Not everyone agrees.

"No one has demonstrated the ability to get a substantial customer base without a substantial branch network," said Lawrence Cohn, an analyst with Ryan, Beck & Co. "Chase runs the risk of finding itself really hemmed in" to the slow-growth Northeast region.

In the meantime, analysts say, Chase is performing at least as well as its peers. For the first half it logged a 17.0% return on equity, compared with an average 17.64% for the nation's 15 largest banks, according to American Banker data. Excluding a $510 million restructuring charge in the first quarter, Chase's ROE was 20.3% for the half.

But its stock has not been valued as highly as its competitors', largely due to concerns about its ability to integrate its mergers and generate revenue. Chase's stock was trading at a price-to-earnings ratio of 15.53% on June 30, while the top 15 banks traded at an average of 17.06%.

"Chase is transforming itself, and they are articulating better what they are," David Berry, director of research at Keefe, Bruyette & Woods. "But it will all come down to a question of performance. They're not there yet. They have a way to go."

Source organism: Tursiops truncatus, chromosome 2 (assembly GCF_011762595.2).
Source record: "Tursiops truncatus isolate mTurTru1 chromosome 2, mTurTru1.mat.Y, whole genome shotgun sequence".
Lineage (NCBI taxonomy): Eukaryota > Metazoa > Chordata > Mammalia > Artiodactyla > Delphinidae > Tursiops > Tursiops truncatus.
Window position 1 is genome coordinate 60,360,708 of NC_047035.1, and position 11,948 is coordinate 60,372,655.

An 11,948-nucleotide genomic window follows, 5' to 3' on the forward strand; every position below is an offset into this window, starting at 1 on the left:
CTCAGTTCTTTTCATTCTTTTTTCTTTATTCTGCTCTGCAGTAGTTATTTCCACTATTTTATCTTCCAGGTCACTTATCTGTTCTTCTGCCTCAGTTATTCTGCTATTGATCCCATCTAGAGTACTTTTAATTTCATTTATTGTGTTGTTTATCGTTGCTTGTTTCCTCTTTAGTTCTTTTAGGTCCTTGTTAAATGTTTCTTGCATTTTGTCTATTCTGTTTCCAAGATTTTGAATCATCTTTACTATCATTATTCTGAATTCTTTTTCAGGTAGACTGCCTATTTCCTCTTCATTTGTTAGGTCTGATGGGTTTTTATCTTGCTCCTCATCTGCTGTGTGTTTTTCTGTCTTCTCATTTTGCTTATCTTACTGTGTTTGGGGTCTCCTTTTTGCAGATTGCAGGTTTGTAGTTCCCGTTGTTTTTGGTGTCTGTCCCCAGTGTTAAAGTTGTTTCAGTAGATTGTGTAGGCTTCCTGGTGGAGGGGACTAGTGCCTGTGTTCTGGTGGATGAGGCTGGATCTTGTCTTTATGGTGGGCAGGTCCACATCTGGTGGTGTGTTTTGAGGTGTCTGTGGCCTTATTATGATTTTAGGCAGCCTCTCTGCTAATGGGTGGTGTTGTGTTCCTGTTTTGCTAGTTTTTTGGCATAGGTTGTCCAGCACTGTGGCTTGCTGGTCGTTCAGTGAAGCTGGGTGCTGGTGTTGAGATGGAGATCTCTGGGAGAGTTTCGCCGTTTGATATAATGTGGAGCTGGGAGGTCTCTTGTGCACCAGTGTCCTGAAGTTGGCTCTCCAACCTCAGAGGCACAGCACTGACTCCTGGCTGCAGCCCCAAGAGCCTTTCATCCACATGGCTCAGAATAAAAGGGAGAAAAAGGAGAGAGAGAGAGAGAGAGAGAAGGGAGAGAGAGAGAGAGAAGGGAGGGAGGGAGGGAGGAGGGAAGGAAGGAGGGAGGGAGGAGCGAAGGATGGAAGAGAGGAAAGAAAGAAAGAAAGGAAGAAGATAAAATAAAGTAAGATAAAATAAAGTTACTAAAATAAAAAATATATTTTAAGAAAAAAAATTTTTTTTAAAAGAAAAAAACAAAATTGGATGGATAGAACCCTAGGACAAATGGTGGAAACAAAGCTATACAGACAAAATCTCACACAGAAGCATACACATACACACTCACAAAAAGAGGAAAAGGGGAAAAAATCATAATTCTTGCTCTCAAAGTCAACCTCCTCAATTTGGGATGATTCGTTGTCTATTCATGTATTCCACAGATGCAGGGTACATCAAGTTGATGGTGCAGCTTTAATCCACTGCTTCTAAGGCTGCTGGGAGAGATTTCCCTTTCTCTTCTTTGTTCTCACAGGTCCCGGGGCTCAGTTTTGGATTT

Chase executives, for their part, voice little doubt they will finish the job. They emphasize that Chase-the product of the 1991 merger of Chemical Banking Corp. and Manufacturers Hanover Corp. and the Chemical- Chase deal four years later-is much more than the sum of its parts.

"It's like you could have a basketball player who's 6-5 and he's a pretty good basketball player and then he gets to be 6-10 and he's a completely different player," said Marc J. Shapiro, vice chairman for finance and risk management. The new Chase "is a fundamentally different company."

Observers agree that Chase has assembled an impressive array of leadership positions in important businesses.